15 July 2012 Sunday | 1:43 | 2012/06 Europe
Memories of the harrowing hotel experience in Rome were rapidly deleted when I entered Hotel Tirrenia in Sorrento. The original hotel was full, so we were bumped into this place next door. The view was awesome. (I’ll be using this phrase repeatedly throughout my series of entries on Italy.) It helped that my door was only three metres away from their alfresco terrace, where I promptly sat down for a cup of cappuccino. It wasn’t a fancy hotel — they had some really rough linen posing as bathroom towels — but it was clean and adequate. The sea and the surrounding hills gave the hotel some bonus marks. And there was free Wi-fi service too.
I discovered that when it comes to the sun and the sea, it doesn’t matter whether you are a Singaporean living on a little island, or an American living in a huge landlocked area. Every single person on the boat ride to the isle of Capri was visibly excited.
The Tyrrhenian Sea was breathtakingly blue. I looked into the distance and all I could see were two beautiful shades of blue separated by the horizon and unadulterated by any man-made objects. All my troubles — not that many, really — went away in an instant.
A noticeable change of colours at the Green Grotto.
It does feel like a tourist trap at the Blue Grotto, where you alight from the original vessel and pay €12.50 to hop onto a smaller rowboat for four people. I went with the crowd and wondered what the fuss was about. Before I could convert the amount to Singapore dollars, I saw the waters in the enclosed grotto glittering in an incredible shade of cobalt blue. There was light coming from the tiny cave entrance, and from underneath the waters. It was so surreal.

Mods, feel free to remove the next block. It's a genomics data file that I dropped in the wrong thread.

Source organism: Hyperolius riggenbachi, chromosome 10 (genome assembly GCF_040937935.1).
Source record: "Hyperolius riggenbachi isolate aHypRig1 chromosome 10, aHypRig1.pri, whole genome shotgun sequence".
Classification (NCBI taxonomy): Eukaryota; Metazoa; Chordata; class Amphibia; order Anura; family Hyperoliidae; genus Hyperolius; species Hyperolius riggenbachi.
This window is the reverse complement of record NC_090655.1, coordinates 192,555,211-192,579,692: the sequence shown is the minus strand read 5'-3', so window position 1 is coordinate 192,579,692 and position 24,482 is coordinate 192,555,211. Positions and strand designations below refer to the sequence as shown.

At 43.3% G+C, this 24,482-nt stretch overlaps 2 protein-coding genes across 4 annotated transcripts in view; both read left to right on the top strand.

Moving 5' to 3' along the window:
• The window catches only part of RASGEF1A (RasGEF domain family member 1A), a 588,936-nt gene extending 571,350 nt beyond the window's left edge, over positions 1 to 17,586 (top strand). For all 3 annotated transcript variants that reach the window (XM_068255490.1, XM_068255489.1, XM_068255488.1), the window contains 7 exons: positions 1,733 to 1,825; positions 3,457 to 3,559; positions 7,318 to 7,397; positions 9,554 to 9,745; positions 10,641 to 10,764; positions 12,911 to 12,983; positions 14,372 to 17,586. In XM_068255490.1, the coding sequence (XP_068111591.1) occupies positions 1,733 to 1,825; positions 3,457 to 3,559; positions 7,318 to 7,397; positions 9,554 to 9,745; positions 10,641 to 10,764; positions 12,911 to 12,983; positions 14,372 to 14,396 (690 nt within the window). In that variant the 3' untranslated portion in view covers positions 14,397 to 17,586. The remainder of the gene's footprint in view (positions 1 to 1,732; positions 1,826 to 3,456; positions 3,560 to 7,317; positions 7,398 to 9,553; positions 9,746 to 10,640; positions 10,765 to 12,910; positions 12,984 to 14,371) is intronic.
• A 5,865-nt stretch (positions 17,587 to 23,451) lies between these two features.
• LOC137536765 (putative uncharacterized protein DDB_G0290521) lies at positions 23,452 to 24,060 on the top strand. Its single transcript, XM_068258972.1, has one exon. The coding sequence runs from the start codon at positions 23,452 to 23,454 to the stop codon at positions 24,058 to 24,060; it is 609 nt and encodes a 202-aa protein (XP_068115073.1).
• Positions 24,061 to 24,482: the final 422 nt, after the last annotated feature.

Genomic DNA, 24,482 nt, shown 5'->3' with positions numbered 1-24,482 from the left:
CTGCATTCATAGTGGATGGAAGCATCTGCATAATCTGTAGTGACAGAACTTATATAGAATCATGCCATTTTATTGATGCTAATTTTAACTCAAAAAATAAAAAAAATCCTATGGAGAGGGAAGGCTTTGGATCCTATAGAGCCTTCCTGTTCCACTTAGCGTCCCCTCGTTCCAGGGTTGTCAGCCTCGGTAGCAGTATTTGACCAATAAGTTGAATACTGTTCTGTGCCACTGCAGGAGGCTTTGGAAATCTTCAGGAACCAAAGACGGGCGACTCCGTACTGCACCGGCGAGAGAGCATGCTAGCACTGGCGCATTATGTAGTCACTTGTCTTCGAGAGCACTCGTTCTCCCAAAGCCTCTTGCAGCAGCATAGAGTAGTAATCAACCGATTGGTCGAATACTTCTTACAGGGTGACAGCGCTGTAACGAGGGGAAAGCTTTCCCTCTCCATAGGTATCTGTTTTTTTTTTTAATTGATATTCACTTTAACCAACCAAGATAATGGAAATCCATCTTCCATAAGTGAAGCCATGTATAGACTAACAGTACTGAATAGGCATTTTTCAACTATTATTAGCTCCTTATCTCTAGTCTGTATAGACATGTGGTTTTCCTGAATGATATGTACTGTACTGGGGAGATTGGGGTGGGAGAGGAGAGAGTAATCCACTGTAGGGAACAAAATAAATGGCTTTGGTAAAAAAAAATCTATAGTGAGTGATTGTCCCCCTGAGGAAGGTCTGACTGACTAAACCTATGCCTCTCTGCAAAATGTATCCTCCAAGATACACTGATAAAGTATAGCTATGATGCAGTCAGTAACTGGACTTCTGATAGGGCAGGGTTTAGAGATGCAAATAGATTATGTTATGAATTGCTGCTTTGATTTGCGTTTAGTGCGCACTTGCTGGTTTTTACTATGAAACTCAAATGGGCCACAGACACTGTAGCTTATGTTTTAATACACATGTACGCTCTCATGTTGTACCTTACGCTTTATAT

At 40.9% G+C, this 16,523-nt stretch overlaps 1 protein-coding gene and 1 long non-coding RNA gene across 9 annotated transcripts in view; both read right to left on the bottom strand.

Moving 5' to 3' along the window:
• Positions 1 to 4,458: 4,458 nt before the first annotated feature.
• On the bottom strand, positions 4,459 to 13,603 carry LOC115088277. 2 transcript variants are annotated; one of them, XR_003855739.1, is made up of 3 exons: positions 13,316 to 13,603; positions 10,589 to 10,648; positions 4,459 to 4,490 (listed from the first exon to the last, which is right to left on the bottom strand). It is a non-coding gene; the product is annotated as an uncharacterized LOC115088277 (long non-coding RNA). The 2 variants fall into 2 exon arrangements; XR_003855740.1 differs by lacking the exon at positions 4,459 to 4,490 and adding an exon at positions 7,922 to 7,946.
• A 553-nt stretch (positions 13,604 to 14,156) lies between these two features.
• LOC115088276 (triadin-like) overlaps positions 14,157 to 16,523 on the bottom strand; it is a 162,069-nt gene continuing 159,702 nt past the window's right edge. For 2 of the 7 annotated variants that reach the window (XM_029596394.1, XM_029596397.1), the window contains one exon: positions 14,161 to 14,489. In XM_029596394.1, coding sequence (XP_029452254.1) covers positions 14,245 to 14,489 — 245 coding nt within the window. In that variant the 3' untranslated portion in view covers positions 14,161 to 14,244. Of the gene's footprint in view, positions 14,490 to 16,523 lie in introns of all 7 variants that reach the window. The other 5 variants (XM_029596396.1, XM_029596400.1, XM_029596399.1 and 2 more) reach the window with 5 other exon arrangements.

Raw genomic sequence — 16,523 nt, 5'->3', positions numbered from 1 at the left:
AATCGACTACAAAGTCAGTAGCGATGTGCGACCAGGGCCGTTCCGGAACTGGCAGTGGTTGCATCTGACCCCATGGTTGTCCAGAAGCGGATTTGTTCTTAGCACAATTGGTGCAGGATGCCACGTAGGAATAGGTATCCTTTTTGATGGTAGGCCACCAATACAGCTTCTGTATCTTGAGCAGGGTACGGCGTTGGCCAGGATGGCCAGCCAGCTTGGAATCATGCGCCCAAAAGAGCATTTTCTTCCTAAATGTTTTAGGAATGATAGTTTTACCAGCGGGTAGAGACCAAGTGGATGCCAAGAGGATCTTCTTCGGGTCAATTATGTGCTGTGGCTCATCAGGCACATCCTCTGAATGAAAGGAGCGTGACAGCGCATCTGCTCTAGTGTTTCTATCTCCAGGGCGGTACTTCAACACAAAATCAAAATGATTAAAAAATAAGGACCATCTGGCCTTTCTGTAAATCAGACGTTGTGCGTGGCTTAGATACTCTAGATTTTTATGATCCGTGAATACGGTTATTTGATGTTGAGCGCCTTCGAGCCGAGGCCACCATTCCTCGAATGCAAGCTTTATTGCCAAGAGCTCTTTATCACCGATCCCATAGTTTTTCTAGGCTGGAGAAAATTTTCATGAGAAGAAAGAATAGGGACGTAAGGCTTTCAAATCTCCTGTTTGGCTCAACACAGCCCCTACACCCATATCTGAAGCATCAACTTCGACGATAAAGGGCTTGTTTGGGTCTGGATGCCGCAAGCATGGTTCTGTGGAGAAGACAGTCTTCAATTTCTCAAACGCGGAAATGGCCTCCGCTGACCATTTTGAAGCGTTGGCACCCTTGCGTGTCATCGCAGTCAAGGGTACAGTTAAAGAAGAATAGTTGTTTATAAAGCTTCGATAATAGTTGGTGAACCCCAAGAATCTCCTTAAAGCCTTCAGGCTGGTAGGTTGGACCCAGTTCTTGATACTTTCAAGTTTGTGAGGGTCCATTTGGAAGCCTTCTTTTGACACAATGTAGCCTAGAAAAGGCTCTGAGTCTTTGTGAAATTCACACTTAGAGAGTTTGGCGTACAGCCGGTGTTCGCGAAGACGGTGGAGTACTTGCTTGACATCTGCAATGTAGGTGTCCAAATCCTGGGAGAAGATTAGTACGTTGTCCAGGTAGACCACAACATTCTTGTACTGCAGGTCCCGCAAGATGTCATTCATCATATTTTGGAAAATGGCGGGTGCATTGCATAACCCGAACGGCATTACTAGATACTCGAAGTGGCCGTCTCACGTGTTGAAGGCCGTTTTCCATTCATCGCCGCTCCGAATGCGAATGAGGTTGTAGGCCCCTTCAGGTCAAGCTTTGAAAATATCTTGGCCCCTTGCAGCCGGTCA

The cruise took nearly ninety minutes and we accumulated an insane amount of salt on our faces by then. No one was complaining, not even the ones who were seasick.
Food obviously doesn’t come cheap at a touristy restaurant with a sea view to boot.
I wanted to bring back six of these cans but I decided a photo will do.
There are severals options to go up the hills in Capri. You could pay to go up by taxi, bus or cable car, or you could walk. I clearly didn’t want to do too much climbing when the temperature was above 30 degrees. It was €1.80 for a sixty second ride on the cable car.
The Chinese in me commented that this place must have really good fengshui, where one could have a hill behind your house and water in front. And the Singaporean in me began to wonder about the cost of living there, as well as the proximity to amenities. What a damper. Duh. I could barely tear myself away from the cliff — not even when Prada and Gucci were beckoning behind.
Monster aloe vera!
We walked into a garden beyond the row of retail stores, where White tourists were enthusiastically snapping pictures of the various flowers on display. I sniggered discreetly, “Ah, the bougainvillea. I see it on the overhead bridges back home. Hahaha.”
Can you believe it was the first time in my thirty-plus years of existence that I actually saw the sun dipping below the horizon? People must be laughing at me the way I chuckled at the angmohs and the bougainvilleas. Heh. And for the record, I saw an actual sunrise- a fiery ball of light appearing from behind the mountains in Taiwan.
During the four-course Italian dinner, I exclaimed that our table was special. There were people from four different continents- Asia, North America, Australia and Africa- dining and wining together in another continent- Europe! It was an enjoyable evening of fine food and great company at the Foreigner’s Club overlooking the Bay of Naples. And we refused to tip the lounge singers because they sucked.
The place was plastered with photographs of famous people. So we see that this marketing tactic isn’t unique to Asia. That was one of many gelatos I had in Italy. I must have burned off a fraction of the calories as we wandered in the tiny streets full of shops and bars. I picked up a pair of slippers for €7, and realised much later it claimed to be a pair of ‘Havaianas’. Pardon me, I didn’t set out to buy counterfeit items. I merely wanted a pair of black slippers which wasn’t as garish as the other ones on the rack.
Walking back to the hotel, I sheepishly confessed that I was going to slap on a facial mask after an entire day out in the sun. Anti-aging routines have to be taken seriously, more so when you’re in your thirties. Heh.